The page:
Kaimusailing

s/v Kaimu Wharram Catamaran

Vessel Name: Kaimu
Vessel Make/Model: Wharram Custom
Hailing Port: Norwalk, CT
Crew: Andy and the Kaimu Crew
About: Sailors in the Baltimore, Annapolis, DC area.
12 May 2024 | Somers Cove, Crisfield, MD
09 May 2024 | Somers Cove, Crisfield, MD
01 May 2024 | St. Marys, GA
23 April 2024 | St Marys, GA
17 April 2024 | St Marys, GA
07 April 2024 | St. Marys, GA
02 April 2024 | St. Marys, GA
21 March 2024 | St. Marys, GA
01 March 2024 | St. Marys, GA
23 February 2024 | St. Marys, GA
15 February 2024 | St. Marys, GA
11 February 2024 | St. Marys, GA
06 February 2024 | St. Marys, GA
26 January 2024 | St. Marys, GA
14 January 2024 | St. Marys, GA
09 January 2024 | St Marys, GA
23 December 2023 | St Marys, GA
10 December 2023 | St Marys, GA
25 November 2023 | St. Marys, GA
17 November 2023 | St. Marys, GA
Recent Blog Posts
12 May 2024 | Somers Cove, Crisfield, MD

Happy Mother's Day

I of course had chicken Parmesan for breakfast on sourdough bread. I have still more in the fridge.

09 May 2024 | Somers Cove, Crisfield, MD

Digging In in Crisfield

The frenzied packing of the rental car was done in about 4 hours. I had organized (ha!) what was to be packed, to be trashed, to be carefully stowed previously, so it was just a matter of grunt work. The vehicle was perfect for the job, a Toyota RAV4, midsize SUV with plenty of storage space when you [...]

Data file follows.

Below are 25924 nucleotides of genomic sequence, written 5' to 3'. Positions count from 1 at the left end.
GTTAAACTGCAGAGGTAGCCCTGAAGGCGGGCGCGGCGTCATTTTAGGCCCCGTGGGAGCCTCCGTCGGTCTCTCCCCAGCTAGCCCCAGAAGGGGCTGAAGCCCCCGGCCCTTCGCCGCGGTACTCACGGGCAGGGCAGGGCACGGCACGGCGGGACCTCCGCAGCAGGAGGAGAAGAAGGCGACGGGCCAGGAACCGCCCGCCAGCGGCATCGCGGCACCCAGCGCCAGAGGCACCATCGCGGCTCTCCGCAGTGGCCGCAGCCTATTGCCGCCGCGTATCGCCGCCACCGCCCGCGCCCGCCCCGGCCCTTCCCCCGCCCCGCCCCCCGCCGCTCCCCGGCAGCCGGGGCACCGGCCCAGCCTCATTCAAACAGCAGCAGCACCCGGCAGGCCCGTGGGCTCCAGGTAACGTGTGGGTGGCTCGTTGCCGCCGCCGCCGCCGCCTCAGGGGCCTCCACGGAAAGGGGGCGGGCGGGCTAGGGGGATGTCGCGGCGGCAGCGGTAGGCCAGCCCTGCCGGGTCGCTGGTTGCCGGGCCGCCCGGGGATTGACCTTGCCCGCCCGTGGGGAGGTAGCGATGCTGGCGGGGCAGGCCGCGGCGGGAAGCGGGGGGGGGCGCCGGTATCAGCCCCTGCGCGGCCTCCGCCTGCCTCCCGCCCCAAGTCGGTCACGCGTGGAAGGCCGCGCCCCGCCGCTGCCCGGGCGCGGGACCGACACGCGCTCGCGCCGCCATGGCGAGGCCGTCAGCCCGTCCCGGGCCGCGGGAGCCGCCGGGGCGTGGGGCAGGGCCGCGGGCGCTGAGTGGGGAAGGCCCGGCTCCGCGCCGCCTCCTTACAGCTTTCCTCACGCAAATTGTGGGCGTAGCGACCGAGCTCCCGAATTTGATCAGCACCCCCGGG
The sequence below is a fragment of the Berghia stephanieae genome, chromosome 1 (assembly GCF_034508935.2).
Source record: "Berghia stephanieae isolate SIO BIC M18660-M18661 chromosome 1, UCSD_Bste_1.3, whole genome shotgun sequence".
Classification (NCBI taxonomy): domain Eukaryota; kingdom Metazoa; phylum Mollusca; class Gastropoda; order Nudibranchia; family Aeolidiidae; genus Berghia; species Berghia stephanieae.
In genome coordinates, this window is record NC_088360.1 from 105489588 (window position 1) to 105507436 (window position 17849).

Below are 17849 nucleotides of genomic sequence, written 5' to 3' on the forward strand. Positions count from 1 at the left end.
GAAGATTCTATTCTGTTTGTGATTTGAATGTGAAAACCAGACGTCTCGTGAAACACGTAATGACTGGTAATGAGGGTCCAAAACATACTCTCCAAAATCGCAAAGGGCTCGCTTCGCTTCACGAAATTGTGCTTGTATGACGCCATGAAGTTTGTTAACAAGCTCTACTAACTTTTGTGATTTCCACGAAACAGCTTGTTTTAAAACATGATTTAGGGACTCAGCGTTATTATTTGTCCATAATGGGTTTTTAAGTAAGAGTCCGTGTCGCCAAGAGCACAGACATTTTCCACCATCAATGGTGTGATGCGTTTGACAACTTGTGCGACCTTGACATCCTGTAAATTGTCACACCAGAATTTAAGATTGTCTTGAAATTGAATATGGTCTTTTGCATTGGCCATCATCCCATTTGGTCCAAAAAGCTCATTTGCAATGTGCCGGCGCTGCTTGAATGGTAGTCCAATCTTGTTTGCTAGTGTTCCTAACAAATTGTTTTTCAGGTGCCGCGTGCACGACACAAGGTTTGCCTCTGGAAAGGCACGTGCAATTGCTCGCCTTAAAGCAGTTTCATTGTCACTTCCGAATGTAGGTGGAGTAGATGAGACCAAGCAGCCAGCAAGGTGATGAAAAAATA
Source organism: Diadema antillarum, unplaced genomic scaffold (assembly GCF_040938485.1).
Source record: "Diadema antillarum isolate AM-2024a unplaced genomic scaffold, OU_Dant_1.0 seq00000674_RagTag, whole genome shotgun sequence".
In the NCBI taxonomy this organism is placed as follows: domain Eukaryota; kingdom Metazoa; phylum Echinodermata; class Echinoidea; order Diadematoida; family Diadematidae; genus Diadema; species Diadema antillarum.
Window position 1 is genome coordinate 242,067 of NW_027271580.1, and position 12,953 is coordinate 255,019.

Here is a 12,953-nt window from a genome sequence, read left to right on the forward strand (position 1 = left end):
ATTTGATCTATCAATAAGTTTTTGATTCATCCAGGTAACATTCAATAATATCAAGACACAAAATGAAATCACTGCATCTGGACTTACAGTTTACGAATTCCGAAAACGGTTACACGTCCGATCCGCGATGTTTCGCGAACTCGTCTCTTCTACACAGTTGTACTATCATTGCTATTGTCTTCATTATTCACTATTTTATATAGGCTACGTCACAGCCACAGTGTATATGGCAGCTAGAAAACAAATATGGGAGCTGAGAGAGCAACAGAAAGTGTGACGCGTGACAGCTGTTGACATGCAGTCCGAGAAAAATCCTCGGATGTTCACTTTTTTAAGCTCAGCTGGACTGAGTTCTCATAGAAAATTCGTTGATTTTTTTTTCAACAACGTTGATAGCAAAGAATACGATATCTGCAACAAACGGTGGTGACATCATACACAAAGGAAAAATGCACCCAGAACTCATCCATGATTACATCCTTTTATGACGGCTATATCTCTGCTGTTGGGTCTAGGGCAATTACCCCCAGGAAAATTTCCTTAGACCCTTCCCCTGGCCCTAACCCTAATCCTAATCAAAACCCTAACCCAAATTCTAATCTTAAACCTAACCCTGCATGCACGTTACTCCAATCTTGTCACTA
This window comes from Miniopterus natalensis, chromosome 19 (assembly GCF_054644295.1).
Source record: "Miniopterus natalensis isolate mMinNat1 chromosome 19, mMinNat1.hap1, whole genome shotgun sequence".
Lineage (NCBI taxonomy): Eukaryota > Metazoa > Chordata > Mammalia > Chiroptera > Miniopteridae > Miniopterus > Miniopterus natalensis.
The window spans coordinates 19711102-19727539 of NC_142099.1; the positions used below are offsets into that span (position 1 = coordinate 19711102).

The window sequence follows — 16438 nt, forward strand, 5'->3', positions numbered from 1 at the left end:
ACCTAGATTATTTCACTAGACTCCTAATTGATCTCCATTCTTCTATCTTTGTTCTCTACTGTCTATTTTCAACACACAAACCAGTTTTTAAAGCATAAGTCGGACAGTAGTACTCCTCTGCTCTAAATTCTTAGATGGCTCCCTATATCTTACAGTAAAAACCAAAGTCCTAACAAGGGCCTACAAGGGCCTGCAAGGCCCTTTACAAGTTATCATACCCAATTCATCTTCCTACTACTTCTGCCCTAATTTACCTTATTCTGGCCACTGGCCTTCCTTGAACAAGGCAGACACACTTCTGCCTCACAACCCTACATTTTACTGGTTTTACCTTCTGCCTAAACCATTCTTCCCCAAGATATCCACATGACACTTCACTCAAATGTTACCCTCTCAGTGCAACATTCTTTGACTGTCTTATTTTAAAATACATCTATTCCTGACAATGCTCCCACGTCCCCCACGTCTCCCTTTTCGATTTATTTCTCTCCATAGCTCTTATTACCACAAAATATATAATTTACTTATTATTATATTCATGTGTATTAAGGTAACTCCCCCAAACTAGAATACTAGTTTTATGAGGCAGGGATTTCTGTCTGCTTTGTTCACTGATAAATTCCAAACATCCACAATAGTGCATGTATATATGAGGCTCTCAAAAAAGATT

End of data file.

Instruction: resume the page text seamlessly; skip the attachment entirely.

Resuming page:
01 May 2024 | St. Marys, GA

Preparations

After rowing the dinghy all over the river I thought the next day I would be sore. I was, sort of, but I felt OK. I want to do more rowing. That which does not kill you makes you stronger.

23 April 2024 | St Marys, GA

D4 Launchie

The laptop pooped the bed, so I have to scurry around with alternatives. Not as bad as typing on the phone.

17 April 2024 | St Marys, GA

Dinghy Skeg

I was suffering with what seemed like a cold and also had allergy symptoms. I awoke and felt fine. The green pollen that was coating everything was gone. Maybe it will return.

07 April 2024 | St. Marys, GA

Clammy Hands

Items came in from TEMU, the Chinese cut rate retailer. One was a nice little drone that cost about twelve and a half dollars. It looked like an easy thing to play with while I coughed and sneezed. I was fighting a summer cold, even though it is not summer elsewhere, it seems like it here. A nice [...]

Clammy Hands

07 April 2024 | St. Marys, GA
Cap'n Chef Andy | Chilly AM, Warm PM
Items came in from TEMU, the Chinese cut rate retailer. One was a nice little drone that cost about twelve and a half dollars. It looked like an easy thing to play with while I coughed and sneezed. I was fighting a summer cold, even though it is not summer elsewhere, it seems like it here. A nice old gentleman was sitting with me on the Pandemic Porch where I was placing the drone, preparing to take off. He was interested in the drone and babbled about his nephew or son-in-law who used a drone to make videos of properties for sale. I read the Chinese manual and started the drone. It flew in my neighbor’s direction and he camplained, it almost hit me.
.
I tried again. The controller had a button to try to correct for the crazy flight. This time it soared off and I panicked, what could I do, it zoomed up and took a turn for Rocky’s shop. It crashed into it. Everybody laughed. I put it away.
.
I was feeling poorly and didn’t have energy to continue with the drone. I regressed into hunker down mode.
.